Persimmon Homes has been inspiring the next generation of builders in at Petroc College.
Regional Apprenticeships Manager Andy Wallis gave a talk to T-Level students at the college in North Devon on how Persimmon are employing new construction techniques and changes that are happening in the sector.
Andy also spoke about Persimmon’s multi-million pound investment in TopHat, the leading volumetric modular house builder in the UK, which will enable them to accelerate delivery of its factory-built, precision-engineered homes and marks a significant step forward in its development.
The business is seeking to support a placement at its headquarters in Exeter, from where some of the students hail.
A stone’s throw from the college’s North Devon campus, Persimmon have three and four-bed homes for sale from £269,995 at their Tawcroft development in Barnstaple, with only a few properties remaining at the 160-home site.
Commenting, Andy Wallis said:
“Speaking with college students is a significant part of my role at Persimmon which is testament to our commitment to engaging with young people and creating future employment opportunities for future workers across the South West.
“It was a pleasure to visit Petroc College and discuss with students what the future of the industry holds for them, the value their work will provide society and the economy, and how Persimmon can be where they build their own careers.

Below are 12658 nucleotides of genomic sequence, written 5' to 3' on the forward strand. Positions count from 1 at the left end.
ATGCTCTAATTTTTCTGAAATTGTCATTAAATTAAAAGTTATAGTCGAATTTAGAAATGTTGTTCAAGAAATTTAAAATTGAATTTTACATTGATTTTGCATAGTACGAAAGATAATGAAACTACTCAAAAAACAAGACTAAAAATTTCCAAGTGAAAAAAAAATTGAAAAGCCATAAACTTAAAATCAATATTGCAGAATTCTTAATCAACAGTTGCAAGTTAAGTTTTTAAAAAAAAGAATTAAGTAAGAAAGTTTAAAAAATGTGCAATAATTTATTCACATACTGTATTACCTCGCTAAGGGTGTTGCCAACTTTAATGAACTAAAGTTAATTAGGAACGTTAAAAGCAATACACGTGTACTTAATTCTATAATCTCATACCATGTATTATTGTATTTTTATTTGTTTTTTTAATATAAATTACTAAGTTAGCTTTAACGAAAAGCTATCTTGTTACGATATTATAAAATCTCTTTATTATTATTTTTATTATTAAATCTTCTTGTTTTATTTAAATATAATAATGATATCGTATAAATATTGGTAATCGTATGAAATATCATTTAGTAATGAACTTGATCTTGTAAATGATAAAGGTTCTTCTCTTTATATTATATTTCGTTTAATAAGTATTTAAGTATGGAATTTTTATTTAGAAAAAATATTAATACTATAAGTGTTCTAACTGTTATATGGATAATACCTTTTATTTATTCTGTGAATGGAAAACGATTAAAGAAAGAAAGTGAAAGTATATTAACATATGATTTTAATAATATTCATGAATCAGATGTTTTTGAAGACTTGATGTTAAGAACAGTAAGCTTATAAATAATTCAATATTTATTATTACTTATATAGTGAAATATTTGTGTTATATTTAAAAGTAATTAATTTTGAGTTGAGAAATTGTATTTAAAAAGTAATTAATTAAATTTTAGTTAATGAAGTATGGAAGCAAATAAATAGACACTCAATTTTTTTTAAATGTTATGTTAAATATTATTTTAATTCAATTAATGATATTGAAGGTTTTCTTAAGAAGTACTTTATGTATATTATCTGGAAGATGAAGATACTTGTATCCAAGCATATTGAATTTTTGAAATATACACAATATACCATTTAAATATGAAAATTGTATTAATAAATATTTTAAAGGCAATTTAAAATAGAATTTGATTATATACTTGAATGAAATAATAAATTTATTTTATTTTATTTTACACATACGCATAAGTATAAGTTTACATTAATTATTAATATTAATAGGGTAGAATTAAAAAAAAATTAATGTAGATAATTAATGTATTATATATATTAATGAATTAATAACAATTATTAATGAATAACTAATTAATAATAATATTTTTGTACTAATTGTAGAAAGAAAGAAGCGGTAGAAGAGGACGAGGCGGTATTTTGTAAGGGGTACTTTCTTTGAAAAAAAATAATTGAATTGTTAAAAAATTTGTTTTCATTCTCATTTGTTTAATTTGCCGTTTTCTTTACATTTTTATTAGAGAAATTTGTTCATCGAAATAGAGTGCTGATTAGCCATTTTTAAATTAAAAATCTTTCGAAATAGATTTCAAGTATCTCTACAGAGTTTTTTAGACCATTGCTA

“The class were very engaged and I am delighted that the college would like us to come back in future.”
Mark Lee, Petroc College Lecturer in Plumbing and T-Level Building Services Engineering, added:
“It was really good for the students to get a clearer understanding of where they can progress from their T levels, as well as highlighting the way the construction industry is evolving.
“I don’t think many of the students were aware of how much the industry has changed and is changing, and I think this talk will have really opened the eyes of some students as to how much potential they have.
“We are very grateful to Persimmon for their visit and we will definitely be looking to repeat the experience for future cohorts of students.”